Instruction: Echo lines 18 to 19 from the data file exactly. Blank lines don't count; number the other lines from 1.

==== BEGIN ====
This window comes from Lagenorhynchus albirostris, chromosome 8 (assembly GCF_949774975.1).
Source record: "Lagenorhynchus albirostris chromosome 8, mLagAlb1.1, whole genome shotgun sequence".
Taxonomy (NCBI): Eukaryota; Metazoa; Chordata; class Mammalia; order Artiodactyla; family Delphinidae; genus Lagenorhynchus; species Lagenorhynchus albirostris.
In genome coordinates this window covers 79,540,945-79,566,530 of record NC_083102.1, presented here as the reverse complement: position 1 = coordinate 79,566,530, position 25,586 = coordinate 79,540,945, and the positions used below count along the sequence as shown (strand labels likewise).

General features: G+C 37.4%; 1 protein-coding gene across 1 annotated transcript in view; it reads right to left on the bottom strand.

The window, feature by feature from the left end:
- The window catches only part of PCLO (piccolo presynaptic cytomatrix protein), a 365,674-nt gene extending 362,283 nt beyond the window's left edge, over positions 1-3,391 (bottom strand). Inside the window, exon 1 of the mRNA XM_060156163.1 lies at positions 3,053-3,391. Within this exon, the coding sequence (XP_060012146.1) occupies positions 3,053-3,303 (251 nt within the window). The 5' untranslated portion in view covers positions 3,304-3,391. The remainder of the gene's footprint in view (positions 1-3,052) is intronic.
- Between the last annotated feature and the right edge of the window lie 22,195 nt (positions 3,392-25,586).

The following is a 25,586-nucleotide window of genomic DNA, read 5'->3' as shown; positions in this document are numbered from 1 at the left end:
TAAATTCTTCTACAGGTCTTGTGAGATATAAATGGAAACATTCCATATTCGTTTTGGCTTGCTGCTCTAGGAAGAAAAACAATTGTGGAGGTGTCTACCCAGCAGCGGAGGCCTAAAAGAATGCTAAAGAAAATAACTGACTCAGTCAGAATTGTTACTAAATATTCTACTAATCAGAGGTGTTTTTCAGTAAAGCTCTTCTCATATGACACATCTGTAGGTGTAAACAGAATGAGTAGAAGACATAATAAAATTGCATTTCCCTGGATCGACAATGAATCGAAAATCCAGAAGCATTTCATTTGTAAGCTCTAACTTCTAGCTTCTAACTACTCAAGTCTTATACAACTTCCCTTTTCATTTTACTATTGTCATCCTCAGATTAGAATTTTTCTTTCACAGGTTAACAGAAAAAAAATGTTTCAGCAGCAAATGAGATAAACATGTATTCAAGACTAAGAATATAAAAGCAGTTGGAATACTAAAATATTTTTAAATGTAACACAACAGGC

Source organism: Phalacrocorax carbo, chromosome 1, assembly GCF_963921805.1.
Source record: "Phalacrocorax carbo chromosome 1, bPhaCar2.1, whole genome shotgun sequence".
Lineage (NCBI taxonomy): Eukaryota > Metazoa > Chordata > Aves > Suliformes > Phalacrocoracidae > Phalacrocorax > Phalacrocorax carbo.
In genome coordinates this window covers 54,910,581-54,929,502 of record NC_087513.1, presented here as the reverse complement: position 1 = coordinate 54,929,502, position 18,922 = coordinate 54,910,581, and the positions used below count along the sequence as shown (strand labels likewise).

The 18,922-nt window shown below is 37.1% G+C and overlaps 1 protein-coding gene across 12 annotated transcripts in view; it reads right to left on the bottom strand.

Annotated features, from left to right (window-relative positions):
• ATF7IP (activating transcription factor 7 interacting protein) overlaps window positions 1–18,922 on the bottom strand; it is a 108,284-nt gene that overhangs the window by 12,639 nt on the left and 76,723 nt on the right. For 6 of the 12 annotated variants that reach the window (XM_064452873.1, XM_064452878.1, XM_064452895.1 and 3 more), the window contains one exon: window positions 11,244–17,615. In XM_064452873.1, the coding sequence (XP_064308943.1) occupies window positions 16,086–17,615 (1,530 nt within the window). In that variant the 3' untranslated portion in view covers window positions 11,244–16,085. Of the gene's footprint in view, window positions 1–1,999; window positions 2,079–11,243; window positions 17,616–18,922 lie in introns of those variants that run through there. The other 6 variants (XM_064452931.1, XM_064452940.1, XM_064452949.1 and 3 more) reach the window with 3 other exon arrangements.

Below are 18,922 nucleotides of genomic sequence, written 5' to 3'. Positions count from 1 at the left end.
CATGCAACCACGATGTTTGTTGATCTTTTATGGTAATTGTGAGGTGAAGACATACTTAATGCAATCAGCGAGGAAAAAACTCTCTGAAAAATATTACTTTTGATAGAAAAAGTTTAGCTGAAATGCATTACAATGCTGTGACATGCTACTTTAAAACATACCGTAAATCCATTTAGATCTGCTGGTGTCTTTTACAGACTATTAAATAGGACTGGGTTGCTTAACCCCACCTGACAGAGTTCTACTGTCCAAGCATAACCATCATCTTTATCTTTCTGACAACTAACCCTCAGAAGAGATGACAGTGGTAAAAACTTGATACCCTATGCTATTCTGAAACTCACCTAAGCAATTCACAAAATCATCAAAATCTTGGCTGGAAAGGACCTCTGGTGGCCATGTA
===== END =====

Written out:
Below are 18,922 nucleotides of genomic sequence, written 5' to 3'. Positions count from 1 at the left end.
CATGCAACCACGATGTTTGTTGATCTTTTATGGTAATTGTGAGGTGAAGACATACTTAATGCAATCAGCGAGGAAAAAACTCTCTGAAAAATATTACTTTTGATAGAAAAAGTTTAGCTGAAATGCATTACAATGCTGTGACATGCTACTTTAAAACATACCGTAAATCCATTTAGATCTGCTGGTGTCTTTTACAGACTATTAAATAGGACTGGGTTGCTTAACCCCACCTGACAGAGTTCTACTGTCCAAGCATAACCATCATCTTTATCTTTCTGACAACTAACCCTCAGAAGAGATGACAGTGGTAAAAACTTGATACCCTATGCTATTCTGAAACTCACCTAAGCAATTCACAAAATCATCAAAATCTTGGCTGGAAAGGACCTCTGGTGGCCATGTA